author = "Stewart, {R. S.} and Gershwin, {Laurel J}",
year = "1990",
month = "10",
language = "English (US)",
volume = "51",
pages = "1596--1602",
journal = "American Journal of Veterinary Research",
issn = "0002-9645",
publisher = "American Veterinary Medical Association",
number = "10",

}

TY - JOUR

T1 - Systemic and secretory antibody responses to sequential bovine respiratory syncytial virus infections in vaccinated and nonvaccinated calves.

AU - Stewart, R. S.

AU - Gershwin, Laurel J

PY - 1990/10

Y1 - 1990/10

N2 - To investigate the influence of humoral immunity on the severity of disease caused by infection with bovine respiratory syncytial virus (BRSV), an experimentally induced infection study was performed on vaccinated and nonvaccinated calves. Fifteen weanling calves were allotted to 3 groups: 1 group of 6 calves was exposed to 2 live virus aerosols, 35 days apart; another group of 6 calves was vaccinated prior to the same aerosol exposures; and the remaining 3 calves served as controls. Clinical signs of infection were converted to a numerical score for evaluating disease severity. For 14 days after each virus exposure, BRSV-specific IgG and IgM concentrations in serum and BRSV-specific IgA concentration in nasopharyngeal exudate and lung lavage fluid were measured by ELISA. Serum BRSV-specific IgG and IgM and secretory BRSV-specific IgA concentrations did not correlate with disease sign expression. There was a strong correlation between viral isolation and disease scores. Vaccination prior to virus exposure appeared to have little or no effect on severity of the disease, but it did appear to affect disease persistence. Findings indicate that the immunoglobulins evaluated may be primarily protective in nature and do not contribute to disease severity.

AB - To investigate the influence of humoral immunity on the severity of disease caused by infection with bovine respiratory syncytial virus (BRSV), an experimentally induced infection study was performed on vaccinated and nonvaccinated calves. Fifteen weanling calves were allotted to 3 groups: 1 group of 6 calves was exposed to 2 live virus aerosols, 35 days apart; another group of 6 calves was vaccinated prior to the same aerosol exposures; and the remaining 3 calves served as controls. Clinical signs of infection were converted to a numerical score for evaluating disease severity. For 14 days after each virus exposure, BRSV-specific IgG and IgM concentrations in serum and BRSV-specific IgA concentration in nasopharyngeal exudate and lung lavage fluid were measured by ELISA. Serum BRSV-specific IgG and IgM and secretory BRSV-specific IgA concentrations did not correlate with disease sign expression. There was a strong correlation between viral isolation and disease scores. Vaccination prior to virus exposure appeared to have little or no effect on severity of the disease, but it did appear to affect disease persistence. Findings indicate that the immunoglobulins evaluated may be primarily protective in nature and do not contribute to disease severity.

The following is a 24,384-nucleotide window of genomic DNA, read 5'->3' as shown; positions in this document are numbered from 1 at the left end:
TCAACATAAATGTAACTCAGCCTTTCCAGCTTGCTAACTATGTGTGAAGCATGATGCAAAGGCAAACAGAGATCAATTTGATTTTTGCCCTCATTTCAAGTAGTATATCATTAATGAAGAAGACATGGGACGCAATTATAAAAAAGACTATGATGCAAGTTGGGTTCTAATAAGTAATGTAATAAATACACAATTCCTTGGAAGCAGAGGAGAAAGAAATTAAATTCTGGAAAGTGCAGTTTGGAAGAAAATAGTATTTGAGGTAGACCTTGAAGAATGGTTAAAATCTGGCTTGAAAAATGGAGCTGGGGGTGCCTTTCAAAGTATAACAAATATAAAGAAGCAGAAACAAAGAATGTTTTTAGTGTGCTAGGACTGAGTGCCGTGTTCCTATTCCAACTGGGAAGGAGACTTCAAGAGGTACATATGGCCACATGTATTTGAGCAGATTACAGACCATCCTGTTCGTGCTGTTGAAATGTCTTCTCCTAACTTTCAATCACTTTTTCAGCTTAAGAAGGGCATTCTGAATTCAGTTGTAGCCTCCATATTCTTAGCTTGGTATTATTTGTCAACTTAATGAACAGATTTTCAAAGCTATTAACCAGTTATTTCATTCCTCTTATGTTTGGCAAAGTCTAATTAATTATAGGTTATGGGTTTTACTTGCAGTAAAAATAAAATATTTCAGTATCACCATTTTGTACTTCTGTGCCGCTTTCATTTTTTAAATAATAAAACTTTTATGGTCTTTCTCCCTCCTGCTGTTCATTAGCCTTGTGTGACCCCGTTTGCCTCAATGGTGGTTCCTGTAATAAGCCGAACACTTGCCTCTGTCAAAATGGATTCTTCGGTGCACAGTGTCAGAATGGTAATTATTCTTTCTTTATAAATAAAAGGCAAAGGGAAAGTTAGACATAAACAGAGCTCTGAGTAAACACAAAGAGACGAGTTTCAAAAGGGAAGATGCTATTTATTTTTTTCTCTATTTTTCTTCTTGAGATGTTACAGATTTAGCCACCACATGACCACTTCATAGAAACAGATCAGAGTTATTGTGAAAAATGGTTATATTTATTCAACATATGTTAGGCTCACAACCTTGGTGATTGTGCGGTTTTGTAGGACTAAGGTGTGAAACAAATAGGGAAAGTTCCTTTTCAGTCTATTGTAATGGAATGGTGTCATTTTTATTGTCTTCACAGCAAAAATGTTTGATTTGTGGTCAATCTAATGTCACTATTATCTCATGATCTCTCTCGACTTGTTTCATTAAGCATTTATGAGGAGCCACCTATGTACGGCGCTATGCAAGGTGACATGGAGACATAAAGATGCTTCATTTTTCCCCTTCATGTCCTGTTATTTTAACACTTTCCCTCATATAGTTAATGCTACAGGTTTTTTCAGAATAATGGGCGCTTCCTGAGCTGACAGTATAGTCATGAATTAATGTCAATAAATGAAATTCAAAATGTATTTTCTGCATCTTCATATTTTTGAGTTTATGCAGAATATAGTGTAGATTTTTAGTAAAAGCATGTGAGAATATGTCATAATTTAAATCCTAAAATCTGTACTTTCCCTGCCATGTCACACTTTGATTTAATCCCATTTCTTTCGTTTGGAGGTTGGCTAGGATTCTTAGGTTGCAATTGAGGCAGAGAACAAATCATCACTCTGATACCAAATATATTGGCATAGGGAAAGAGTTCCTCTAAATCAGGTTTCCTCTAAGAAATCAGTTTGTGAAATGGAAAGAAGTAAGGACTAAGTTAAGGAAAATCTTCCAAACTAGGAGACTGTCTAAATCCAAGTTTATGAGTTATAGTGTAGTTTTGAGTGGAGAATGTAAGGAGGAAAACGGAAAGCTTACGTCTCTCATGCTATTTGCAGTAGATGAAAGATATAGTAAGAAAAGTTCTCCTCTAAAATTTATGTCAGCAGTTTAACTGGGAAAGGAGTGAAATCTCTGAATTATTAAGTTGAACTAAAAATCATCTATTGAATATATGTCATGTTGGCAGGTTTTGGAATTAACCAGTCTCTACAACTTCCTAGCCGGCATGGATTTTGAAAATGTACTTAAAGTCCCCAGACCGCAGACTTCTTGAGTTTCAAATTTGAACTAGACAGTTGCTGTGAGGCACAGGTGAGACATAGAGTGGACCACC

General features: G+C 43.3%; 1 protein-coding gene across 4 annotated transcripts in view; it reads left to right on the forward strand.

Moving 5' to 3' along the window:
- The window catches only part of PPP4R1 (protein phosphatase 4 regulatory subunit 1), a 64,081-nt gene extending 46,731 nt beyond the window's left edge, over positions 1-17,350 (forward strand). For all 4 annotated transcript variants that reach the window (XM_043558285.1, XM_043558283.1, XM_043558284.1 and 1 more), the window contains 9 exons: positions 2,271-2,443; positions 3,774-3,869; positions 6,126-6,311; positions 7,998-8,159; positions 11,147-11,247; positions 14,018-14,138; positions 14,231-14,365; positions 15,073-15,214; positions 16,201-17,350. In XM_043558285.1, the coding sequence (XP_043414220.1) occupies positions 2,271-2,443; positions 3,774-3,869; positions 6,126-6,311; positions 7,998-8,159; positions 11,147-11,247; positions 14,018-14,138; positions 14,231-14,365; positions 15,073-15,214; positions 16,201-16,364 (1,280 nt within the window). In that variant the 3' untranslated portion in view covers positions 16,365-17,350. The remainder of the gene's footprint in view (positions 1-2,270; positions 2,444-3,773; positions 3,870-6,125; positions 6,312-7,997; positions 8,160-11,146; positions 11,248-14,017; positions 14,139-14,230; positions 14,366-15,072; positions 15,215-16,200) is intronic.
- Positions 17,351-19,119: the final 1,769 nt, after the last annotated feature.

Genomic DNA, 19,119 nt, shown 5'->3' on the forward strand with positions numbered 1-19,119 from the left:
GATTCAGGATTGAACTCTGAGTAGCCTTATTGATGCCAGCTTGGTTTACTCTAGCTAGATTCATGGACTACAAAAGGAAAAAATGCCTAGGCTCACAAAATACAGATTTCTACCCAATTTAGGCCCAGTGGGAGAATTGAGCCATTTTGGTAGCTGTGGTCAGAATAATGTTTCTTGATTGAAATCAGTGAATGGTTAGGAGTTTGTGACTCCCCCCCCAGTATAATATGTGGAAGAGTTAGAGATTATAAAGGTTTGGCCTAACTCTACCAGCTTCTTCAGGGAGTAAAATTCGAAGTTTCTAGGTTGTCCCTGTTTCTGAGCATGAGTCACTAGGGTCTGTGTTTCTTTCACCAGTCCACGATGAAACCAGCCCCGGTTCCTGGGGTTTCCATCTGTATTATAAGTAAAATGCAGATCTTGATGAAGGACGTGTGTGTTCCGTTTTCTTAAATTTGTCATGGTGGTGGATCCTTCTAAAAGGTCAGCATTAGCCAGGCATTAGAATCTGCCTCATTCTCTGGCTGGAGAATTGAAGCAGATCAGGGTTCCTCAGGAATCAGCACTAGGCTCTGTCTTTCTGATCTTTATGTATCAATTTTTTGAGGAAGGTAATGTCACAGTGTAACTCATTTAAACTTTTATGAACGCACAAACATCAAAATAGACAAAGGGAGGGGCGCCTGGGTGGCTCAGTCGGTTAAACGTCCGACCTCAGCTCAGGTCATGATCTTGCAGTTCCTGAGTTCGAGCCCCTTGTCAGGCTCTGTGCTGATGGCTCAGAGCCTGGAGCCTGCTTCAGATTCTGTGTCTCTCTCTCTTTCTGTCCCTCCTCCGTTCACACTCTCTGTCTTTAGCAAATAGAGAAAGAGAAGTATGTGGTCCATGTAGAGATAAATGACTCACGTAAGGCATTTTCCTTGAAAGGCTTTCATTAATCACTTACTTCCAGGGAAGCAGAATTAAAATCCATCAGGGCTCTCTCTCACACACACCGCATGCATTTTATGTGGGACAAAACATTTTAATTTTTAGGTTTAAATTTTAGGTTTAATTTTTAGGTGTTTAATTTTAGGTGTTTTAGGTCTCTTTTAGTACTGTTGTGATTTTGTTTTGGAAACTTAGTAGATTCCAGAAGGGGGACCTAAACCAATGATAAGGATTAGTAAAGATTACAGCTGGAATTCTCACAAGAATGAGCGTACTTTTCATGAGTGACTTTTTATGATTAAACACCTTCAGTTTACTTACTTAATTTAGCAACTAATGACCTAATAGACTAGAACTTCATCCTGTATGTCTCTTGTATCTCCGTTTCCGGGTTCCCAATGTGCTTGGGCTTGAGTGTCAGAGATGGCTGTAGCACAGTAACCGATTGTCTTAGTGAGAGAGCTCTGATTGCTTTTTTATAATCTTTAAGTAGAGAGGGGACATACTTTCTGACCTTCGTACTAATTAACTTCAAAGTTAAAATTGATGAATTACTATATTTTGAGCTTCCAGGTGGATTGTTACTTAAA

UR - http://www.scopus.com/inward/record.url?scp=0025499911&partnerID=8YFLogxK

UR - http://www.scopus.com/inward/citedby.url?scp=0025499911&partnerID=8YFLogxK

M3 - Article

VL - 51

SP - 1596

EP - 1602

JO - American Journal of Veterinary Research

JF - American Journal of Veterinary Research

SN - 0002-9645

IS - 10

ER -